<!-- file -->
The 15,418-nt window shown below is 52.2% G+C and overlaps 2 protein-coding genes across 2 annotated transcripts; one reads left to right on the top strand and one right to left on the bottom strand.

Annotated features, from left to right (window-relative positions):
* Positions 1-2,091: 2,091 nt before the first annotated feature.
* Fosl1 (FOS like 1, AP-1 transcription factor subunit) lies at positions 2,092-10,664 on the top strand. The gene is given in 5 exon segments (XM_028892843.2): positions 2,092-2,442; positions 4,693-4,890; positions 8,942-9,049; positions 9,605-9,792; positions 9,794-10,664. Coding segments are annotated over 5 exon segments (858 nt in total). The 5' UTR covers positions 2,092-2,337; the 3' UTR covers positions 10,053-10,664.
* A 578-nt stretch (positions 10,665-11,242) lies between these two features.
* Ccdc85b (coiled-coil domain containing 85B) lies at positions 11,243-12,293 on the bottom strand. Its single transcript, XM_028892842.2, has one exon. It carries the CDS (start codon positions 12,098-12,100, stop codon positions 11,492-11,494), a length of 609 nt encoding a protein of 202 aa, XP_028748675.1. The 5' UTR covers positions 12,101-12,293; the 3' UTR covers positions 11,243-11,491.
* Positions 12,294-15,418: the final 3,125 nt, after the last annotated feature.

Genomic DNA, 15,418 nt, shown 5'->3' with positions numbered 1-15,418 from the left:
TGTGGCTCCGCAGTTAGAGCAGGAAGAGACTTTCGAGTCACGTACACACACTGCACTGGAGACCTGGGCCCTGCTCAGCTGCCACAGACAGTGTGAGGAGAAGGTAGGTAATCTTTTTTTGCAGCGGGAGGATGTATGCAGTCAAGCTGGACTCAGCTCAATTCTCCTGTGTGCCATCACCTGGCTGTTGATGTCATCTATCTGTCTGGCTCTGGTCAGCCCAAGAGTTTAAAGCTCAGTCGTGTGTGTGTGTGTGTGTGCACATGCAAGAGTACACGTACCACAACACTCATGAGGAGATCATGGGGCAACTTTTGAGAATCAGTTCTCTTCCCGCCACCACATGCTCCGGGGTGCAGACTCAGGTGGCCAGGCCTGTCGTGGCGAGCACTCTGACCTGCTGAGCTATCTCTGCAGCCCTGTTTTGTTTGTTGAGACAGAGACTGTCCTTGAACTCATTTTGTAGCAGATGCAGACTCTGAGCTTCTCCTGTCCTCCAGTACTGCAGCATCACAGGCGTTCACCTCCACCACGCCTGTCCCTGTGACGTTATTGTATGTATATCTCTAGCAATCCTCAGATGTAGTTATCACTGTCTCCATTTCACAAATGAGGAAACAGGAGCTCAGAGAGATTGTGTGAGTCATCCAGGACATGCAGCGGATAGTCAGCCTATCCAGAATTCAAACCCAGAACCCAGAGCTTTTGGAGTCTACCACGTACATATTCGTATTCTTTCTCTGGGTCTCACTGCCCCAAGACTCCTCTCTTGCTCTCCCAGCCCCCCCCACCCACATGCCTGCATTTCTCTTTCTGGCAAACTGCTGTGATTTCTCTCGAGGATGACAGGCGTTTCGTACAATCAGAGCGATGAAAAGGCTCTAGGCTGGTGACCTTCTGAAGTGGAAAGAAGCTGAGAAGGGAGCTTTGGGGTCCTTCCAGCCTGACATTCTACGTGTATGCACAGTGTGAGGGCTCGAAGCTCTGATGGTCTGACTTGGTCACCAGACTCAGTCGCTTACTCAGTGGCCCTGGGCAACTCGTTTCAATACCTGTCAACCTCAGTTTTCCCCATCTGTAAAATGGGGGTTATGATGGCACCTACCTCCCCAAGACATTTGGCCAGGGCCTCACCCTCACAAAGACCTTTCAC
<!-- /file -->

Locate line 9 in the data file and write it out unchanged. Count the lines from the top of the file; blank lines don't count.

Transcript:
TGTGGCTCCGCAGTTAGAGCAGGAAGAGACTTTCGAGTCACGTACACACACTGCACTGGAGACCTGGGCCCTGCTCAGCTGCCACAGACAGTGTGAGGAGAAGGTAGGTAATCTTTTTTTGCAGCGGGAGGATGTATGCAGTCAAGCTGGACTCAGCTCAATTCTCCTGTGTGCCATCACCTGGCTGTTGATGTCATCTATCTGTCTGGCTCTGGTCAGCCCAAGAGTTTAAAGCTCAGTCGTGTGTGTGTGTGTGTGTGCACATGCAAGAGTACACGTACCACAACACTCATGAGGAGATCATGGGGCAACTTTTGAGAATCAGTTCTCTTCCCGCCACCACATGCTCCGGGGTGCAGACTCAGGTGGCCAGGCCTGTCGTGGCGAGCACTCTGACCTGCTGAGCTATCTCTGCAGCCCTGTTTTGTTTGTTGAGACAGAGACTGTCCTTGAACTCATTTTGTAGCAGATGCAGACTCTGAGCTTCTCCTGTCCTCCAGTACTGCAGCATCACAGGCGTTCACCTCCACCACGCCTGTCCCTGTGACGTTATTGTATGTATATCTCTAGCAATCCTCAGATGTAGTTATCACTGTCTCCATTTCACAAATGAGGAAACAGGAGCTCAGAGAGATTGTGTGAGTCATCCAGGACATGCAGCGGATAGTCAGCCTATCCAGAATTCAAACCCAGAACCCAGAGCTTTTGGAGTCTACCACGTACATATTCGTATTCTTTCTCTGGGTCTCACTGCCCCAAGACTCCTCTCTTGCTCTCCCAGCCCCCCCCACCCACATGCCTGCATTTCTCTTTCTGGCAAACTGCTGTGATTTCTCTCGAGGATGACAGGCGTTTCGTACAATCAGAGCGATGAAAAGGCTCTAGGCTGGTGACCTTCTGAAGTGGAAAGAAGCTGAGAAGGGAGCTTTGGGGTCCTTCCAGCCTGACATTCTACGTGTATGCACAGTGTGAGGGCTCGAAGCTCTGATGGTCTGACTTGGTCACCAGACTCAGTCGCTTACTCAGTGGCCCTGGGCAACTCGTTTCAATACCTGTCAACCTCAGTTTTCCCCATCTGTAAAATGGGGGTTATGATGGCACCTACCTCCCCAAGACATTTGGCCAGGGCCTCACCCTCACAAAGACCTTTCAC